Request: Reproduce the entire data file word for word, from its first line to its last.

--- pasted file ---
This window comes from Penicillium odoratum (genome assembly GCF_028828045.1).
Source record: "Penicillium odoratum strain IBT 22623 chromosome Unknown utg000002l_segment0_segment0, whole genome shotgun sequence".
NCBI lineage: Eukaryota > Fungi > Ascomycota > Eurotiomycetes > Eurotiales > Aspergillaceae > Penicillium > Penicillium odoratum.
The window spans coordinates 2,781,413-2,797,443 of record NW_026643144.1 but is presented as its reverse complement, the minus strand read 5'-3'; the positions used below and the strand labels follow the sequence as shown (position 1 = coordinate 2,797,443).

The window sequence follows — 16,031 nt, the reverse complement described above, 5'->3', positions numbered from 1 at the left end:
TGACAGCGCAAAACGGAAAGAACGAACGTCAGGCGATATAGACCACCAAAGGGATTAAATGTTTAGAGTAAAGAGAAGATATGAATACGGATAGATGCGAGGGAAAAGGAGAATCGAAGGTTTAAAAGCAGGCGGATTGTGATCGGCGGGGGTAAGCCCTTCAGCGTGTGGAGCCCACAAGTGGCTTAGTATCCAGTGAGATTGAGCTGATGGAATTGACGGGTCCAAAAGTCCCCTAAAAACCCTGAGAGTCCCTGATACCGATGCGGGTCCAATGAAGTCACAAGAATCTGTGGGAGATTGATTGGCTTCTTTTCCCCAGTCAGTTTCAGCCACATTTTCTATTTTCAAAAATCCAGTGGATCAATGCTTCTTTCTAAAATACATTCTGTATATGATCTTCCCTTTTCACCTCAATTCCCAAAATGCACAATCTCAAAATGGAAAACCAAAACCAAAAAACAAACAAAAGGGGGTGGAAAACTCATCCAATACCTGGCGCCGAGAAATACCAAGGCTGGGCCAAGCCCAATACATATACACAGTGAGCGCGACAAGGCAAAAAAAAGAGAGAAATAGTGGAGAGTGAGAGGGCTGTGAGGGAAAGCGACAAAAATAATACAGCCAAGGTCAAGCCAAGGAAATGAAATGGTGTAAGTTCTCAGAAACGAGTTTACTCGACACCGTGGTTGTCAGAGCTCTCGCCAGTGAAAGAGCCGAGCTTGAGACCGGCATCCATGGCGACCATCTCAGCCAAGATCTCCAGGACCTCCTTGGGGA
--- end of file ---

This window comes from Penicillium odoratum (genome assembly GCF_028828045.1).
Source record: "Penicillium odoratum strain IBT 22623 chromosome Unknown utg000002l_segment0_segment0, whole genome shotgun sequence".
NCBI lineage: Eukaryota > Fungi > Ascomycota > Eurotiomycetes > Eurotiales > Aspergillaceae > Penicillium > Penicillium odoratum.
The window spans coordinates 2,781,413-2,797,443 of record NW_026643144.1 but is presented as its reverse complement, the minus strand read 5'-3'; the positions used below and the strand labels follow the sequence as shown (position 1 = coordinate 2,797,443).

The window sequence follows — 16,031 nt, the reverse complement described above, 5'->3', positions numbered from 1 at the left end:
TGACAGCGCAAAACGGAAAGAACGAACGTCAGGCGATATAGACCACCAAAGGGATTAAATGTTTAGAGTAAAGAGAAGATATGAATACGGATAGATGCGAGGGAAAAGGAGAATCGAAGGTTTAAAAGCAGGCGGATTGTGATCGGCGGGGGTAAGCCCTTCAGCGTGTGGAGCCCACAAGTGGCTTAGTATCCAGTGAGATTGAGCTGATGGAATTGACGGGTCCAAAAGTCCCCTAAAAACCCTGAGAGTCCCTGATACCGATGCGGGTCCAATGAAGTCACAAGAATCTGTGGGAGATTGATTGGCTTCTTTTCCCCAGTCAGTTTCAGCCACATTTTCTATTTTCAAAAATCCAGTGGATCAATGCTTCTTTCTAAAATACATTCTGTATATGATCTTCCCTTTTCACCTCAATTCCCAAAATGCACAATCTCAAAATGGAAAACCAAAACCAAAAAACAAACAAAAGGGGGTGGAAAACTCATCCAATACCTGGCGCCGAGAAATACCAAGGCTGGGCCAAGCCCAATACATATACACAGTGAGCGCGACAAGGCAAAAAAAAGAGAGAAATAGTGGAGAGTGAGAGGGCTGTGAGGGAAAGCGACAAAAATAATACAGCCAAGGTCAAGCCAAGGAAATGAAATGGTGTAAGTTCTCAGAAACGAGTTTACTCGACACCGTGGTTGTCAGAGCTCTCGCCAGTGAAAGAGCCGAGCTTGAGACCGGCATCCATGGCGACCATCTCAGCCAAGATCTCCAGGACCTCCTTGGGGA